Challenge 3: How to Collect Appropriate Trials
As to the implementation of trial collection in pruning/sampling, the most arguable thing. Optuna has kept pruning module and sampling module loosely coupled and this has contributed to the modularity of Optuna (This means that Study module is responsible for a bunch of tasks). So, without any modification, brackets and samplers will take into consideration the history of all the trials including ones that are monitored by the other brackets. Therefore, we needed to implement some filtering logic while keeping samplers and pruners loosely-connected as possible. We had two ideas of how to resolve.
One is adding bracket index to
trials.use_attr and setting the list of trials of the same bracket as its attribute for samplers to get access to the list of trials. The required changes can be found in optuna/optuna#785. As you can see, the number of changed files is 22. This is not reasonable from the perspective of maintainability. Also, most of the changes are really ad-hoc while they are required only by HyperbandPruner.
The other is wrap a
study object, especially
get_trials that filters out trials based on the current trial’s bracket index as done in optuna/optuna#809. This can be implemented in a way that we can encapsulate the required ad-hoc changes inside hyperband implementations, i.e.
HyperbandPruner class. How? We have implemented a wrapper class of
get_trials method effectively filters out irrelevant trials before returning the list of trials. This design made it simple to make TPESampler compatible with Hyperband. Since TPESampler uses the history of HPO, it has to track which bracket monitors which configurations. This seems to require a bunch of changes, but as you can see in https://github.com/optuna/optuna/pull/828, the changes are compact.
Takeaway: the current implementation works well and easy to use.
The task is chosen from HPOBench .
First of all, to show the benefit of Hyperband, we ran the experiment of TPESampler and different pruners. In the below figure, deep green represents the HyperbandPruner and it achieves the best performance. Intuitively, Hyperband mitigates the burden of finding the best eta value of SuccessiveHalving. Naturally, some Successive Halving instances would beat Hyperband if they use good hyperparameters. Though, it’s not true in this benchmark. We attribute this to the nature of TPESampler: it sometimes gets stuck at saddle points while HyperbandPruner virtually four TPESamplers leading to the avoidance of those local optima. It might be worth mentioning that the task is different from that of the Hyperband paper.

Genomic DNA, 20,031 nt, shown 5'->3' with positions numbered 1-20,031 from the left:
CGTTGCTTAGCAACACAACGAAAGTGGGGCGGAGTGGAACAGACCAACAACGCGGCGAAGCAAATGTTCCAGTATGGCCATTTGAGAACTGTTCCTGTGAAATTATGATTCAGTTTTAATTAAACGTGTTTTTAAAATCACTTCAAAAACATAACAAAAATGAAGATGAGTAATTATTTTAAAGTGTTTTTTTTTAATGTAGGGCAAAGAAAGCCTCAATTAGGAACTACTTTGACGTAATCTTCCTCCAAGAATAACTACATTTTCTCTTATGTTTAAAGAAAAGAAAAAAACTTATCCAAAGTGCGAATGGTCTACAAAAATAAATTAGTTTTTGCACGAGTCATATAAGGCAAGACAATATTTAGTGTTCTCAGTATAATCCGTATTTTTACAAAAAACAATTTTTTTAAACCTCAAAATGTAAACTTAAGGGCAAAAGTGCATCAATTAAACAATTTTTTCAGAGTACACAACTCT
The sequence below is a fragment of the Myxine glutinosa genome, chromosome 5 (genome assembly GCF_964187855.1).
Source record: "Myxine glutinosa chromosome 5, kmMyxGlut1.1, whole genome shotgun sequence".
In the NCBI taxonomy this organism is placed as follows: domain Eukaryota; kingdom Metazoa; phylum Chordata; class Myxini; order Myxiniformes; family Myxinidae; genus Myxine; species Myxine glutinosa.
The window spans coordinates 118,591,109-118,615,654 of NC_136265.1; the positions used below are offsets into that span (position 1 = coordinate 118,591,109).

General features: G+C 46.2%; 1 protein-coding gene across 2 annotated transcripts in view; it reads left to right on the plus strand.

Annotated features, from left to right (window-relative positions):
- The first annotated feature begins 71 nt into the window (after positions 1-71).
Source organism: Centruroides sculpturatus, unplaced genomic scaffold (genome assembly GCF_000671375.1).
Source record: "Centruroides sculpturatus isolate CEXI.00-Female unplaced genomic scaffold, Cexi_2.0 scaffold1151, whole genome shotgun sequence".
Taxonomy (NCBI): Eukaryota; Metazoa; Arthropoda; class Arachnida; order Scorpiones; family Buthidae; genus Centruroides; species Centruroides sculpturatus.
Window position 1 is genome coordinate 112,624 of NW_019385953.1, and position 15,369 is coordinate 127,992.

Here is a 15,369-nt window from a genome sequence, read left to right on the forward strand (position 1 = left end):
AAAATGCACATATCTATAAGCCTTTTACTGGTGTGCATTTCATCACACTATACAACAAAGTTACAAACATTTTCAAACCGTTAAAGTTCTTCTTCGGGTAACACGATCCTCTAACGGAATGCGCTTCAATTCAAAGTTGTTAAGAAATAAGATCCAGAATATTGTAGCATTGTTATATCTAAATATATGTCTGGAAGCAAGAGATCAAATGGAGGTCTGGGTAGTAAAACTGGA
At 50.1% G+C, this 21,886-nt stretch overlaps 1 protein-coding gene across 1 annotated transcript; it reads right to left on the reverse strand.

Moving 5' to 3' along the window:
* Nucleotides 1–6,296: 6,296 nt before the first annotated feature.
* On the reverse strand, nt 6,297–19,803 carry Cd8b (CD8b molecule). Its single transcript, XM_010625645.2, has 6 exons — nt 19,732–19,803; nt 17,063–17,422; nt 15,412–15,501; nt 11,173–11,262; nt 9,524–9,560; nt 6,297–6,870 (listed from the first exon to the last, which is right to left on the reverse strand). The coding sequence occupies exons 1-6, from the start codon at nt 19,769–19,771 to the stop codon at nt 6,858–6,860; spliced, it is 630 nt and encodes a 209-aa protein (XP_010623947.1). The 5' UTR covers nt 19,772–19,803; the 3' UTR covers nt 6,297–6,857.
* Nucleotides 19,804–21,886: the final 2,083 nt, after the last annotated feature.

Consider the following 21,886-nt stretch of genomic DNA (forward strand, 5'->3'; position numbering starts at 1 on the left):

As mentioned beforehand, SuccessiveHalvingPruners with different eta, a parameter that affects n, values show different characteristics. More specifically, the case of eta=0 is terrible while the others show achieve better and similar scores. This is “n versus B/n tradeoff.” Also, you can see that Hyperband is not the best but it looks competitive considering that we don’t need to run different Successive Halving experiments.
In this post, I briefed Optuna and how I implemented Hyperband. The current implementation works really well including that sometimes well configured Successive Halving is better, however, it’s experimental and there’s room to improve how to select a bracket for a
Trial and how to compute budgets for
SuccessiveHalvingPruners run by
HyperbandPruner. Optuna team, really welcome any comments, feedback, and thoughts! Feel free to comment, join Gitter, and enjoy Optuna!
 Google Vizier: A Service for Black-Box Optimization, https://research.google.com/pubs/archive/46180.pdf